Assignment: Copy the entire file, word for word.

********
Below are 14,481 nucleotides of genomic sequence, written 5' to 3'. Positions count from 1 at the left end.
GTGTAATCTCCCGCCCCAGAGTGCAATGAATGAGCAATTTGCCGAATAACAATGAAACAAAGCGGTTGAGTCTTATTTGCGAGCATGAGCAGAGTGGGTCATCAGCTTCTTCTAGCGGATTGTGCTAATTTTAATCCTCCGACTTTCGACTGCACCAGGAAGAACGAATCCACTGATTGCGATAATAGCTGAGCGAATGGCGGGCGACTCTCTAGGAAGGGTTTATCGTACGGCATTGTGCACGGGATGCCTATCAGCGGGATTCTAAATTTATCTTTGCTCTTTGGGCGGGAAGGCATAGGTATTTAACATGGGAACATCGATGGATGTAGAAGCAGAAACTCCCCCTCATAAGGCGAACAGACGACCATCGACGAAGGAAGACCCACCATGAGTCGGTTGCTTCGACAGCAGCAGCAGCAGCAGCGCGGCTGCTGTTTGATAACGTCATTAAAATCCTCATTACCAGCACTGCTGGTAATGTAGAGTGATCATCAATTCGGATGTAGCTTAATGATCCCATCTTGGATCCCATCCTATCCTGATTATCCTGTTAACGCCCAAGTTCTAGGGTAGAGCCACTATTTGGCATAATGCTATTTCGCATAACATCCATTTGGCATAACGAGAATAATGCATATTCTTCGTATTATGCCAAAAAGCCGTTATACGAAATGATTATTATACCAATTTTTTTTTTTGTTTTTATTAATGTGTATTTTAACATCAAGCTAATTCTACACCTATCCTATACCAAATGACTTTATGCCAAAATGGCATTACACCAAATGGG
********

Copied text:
Below are 14,481 nucleotides of genomic sequence, written 5' to 3'. Positions count from 1 at the left end.
GTGTAATCTCCCGCCCCAGAGTGCAATGAATGAGCAATTTGCCGAATAACAATGAAACAAAGCGGTTGAGTCTTATTTGCGAGCATGAGCAGAGTGGGTCATCAGCTTCTTCTAGCGGATTGTGCTAATTTTAATCCTCCGACTTTCGACTGCACCAGGAAGAACGAATCCACTGATTGCGATAATAGCTGAGCGAATGGCGGGCGACTCTCTAGGAAGGGTTTATCGTACGGCATTGTGCACGGGATGCCTATCAGCGGGATTCTAAATTTATCTTTGCTCTTTGGGCGGGAAGGCATAGGTATTTAACATGGGAACATCGATGGATGTAGAAGCAGAAACTCCCCCTCATAAGGCGAACAGACGACCATCGACGAAGGAAGACCCACCATGAGTCGGTTGCTTCGACAGCAGCAGCAGCAGCAGCGCGGCTGCTGTTTGATAACGTCATTAAAATCCTCATTACCAGCACTGCTGGTAATGTAGAGTGATCATCAATTCGGATGTAGCTTAATGATCCCATCTTGGATCCCATCCTATCCTGATTATCCTGTTAACGCCCAAGTTCTAGGGTAGAGCCACTATTTGGCATAATGCTATTTCGCATAACATCCATTTGGCATAACGAGAATAATGCATATTCTTCGTATTATGCCAAAAAGCCGTTATACGAAATGATTATTATACCAATTTTTTTTTTTGTTTTTATTAATGTGTATTTTAACATCAAGCTAATTCTACACCTATCCTATACCAAATGACTTTATGCCAAAATGGCATTACACCAAATGGG